Imagined Migration World: The European Union’s Anti-Illegal Immigration Discourse

  • William Walters
Part of the Migration, Minorities and Citizenship book series (MMC)


Conventional approaches to questions of unauthorized or unwanted migration often treat policy as a self-evident response to a prior social and economic problem (Schloenhardt, 2001). As they see it, ‘illegal immigration’ is something that, for various and perhaps complex reasons, happens; governments have to develop ‘solutions’ to this ‘problem’. However, a notable trend in recent scholarship is to treat the governance of illegal immigration — what I propose to call anti-illegal immigration policy — as an ‘important object of study in its own right’.1 According to this reading, migration governance should be examined in terms of programmes, discourses, experts, technologies and interventions which do not simply respond to something already there, but instead operate as an active and constitutive force which shapes the social world in particular ways with particular political consequences. This turn towards analyzing anti-illegal immigration activity as a performative and irreducible regime of practices is evident in the literature in a number of ways. For instance, it is manifest in the growing body of work utilizing the analytics of ‘securitization’ and ‘criminalization’ to explain how certain categories of migrants find themselves subject to exceptional and often quasi-authoritarian forms of treatment (Waever et al., 1993; Bigo, 2002; Ceyhan and Tsoukala, 2002; Buonfino, 2004; Huysmans, 2006).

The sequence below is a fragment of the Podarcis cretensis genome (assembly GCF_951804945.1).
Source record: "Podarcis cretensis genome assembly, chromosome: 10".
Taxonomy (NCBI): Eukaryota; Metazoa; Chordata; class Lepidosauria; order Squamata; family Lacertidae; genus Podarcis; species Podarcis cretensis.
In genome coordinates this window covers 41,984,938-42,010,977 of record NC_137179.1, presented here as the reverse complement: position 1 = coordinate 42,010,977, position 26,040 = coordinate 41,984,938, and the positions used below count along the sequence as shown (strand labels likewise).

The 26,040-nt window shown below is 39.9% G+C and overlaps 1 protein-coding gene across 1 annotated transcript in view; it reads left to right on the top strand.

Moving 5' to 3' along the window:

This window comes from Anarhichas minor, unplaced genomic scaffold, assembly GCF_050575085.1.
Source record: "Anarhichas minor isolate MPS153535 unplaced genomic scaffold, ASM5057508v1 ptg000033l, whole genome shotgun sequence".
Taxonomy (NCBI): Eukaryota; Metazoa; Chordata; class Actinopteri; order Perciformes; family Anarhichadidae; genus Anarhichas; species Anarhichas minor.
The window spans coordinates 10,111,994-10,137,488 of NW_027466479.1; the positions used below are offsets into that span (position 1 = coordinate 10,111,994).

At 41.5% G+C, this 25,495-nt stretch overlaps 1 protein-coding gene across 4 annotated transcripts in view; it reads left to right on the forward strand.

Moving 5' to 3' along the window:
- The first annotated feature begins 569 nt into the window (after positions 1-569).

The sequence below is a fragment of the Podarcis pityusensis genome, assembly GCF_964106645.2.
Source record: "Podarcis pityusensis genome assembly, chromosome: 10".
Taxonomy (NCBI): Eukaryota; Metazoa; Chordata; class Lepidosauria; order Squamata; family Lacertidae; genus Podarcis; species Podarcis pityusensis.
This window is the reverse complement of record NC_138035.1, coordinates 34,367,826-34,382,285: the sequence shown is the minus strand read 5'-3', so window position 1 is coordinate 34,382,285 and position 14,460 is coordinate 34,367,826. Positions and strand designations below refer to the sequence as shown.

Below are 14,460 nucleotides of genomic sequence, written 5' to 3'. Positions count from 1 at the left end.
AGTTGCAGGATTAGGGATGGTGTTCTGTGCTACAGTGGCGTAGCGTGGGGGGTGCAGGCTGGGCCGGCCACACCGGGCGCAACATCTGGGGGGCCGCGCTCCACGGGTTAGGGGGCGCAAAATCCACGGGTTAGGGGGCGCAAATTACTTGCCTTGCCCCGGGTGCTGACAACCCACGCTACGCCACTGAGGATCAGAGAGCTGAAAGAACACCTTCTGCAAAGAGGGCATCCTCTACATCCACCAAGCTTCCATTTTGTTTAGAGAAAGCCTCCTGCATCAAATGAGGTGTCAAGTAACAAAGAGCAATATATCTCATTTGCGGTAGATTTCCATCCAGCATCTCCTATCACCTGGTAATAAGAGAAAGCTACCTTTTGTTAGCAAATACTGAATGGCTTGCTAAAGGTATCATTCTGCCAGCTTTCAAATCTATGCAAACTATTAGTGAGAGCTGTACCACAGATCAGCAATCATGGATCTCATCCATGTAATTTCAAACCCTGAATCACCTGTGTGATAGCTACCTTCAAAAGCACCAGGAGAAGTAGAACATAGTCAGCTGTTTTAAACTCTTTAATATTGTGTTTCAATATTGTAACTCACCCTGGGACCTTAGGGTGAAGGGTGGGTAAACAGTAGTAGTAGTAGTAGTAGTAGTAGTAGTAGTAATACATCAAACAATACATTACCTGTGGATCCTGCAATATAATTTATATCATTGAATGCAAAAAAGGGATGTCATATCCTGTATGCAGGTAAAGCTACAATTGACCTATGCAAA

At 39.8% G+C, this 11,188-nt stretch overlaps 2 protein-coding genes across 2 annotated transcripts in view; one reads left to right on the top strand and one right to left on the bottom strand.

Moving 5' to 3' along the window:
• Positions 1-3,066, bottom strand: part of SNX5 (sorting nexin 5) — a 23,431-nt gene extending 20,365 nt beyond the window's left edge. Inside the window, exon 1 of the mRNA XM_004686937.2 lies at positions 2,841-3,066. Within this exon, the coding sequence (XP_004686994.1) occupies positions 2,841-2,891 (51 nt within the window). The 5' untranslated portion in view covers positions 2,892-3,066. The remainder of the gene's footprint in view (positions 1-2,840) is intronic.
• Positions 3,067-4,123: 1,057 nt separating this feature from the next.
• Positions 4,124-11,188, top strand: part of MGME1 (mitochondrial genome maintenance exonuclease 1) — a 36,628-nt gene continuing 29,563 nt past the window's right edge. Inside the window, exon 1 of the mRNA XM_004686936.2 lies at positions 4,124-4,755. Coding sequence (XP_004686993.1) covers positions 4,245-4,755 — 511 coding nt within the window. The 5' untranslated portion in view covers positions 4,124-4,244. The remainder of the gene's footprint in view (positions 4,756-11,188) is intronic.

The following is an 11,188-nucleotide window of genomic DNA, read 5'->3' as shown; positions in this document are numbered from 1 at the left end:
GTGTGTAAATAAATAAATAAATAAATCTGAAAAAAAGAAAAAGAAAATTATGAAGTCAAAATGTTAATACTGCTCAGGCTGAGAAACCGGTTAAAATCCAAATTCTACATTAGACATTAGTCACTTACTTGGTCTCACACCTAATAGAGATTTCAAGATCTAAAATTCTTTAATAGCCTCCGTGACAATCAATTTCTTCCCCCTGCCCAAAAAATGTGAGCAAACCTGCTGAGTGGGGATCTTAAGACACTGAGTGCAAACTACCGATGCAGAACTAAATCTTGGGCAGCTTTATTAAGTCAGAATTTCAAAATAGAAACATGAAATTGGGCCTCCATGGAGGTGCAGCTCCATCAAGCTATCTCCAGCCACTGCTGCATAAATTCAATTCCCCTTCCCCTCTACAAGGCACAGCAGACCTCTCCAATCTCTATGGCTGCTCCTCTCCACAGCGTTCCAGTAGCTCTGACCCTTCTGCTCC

European Union Illegal Immigration Migration Policy Undocumented Migration Border Control 
These keywords were added by machine and not by the authors. This process is experimental and the keywords may be updated as the learning algorithm improves.


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© William Walters 2010

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  • William Walters

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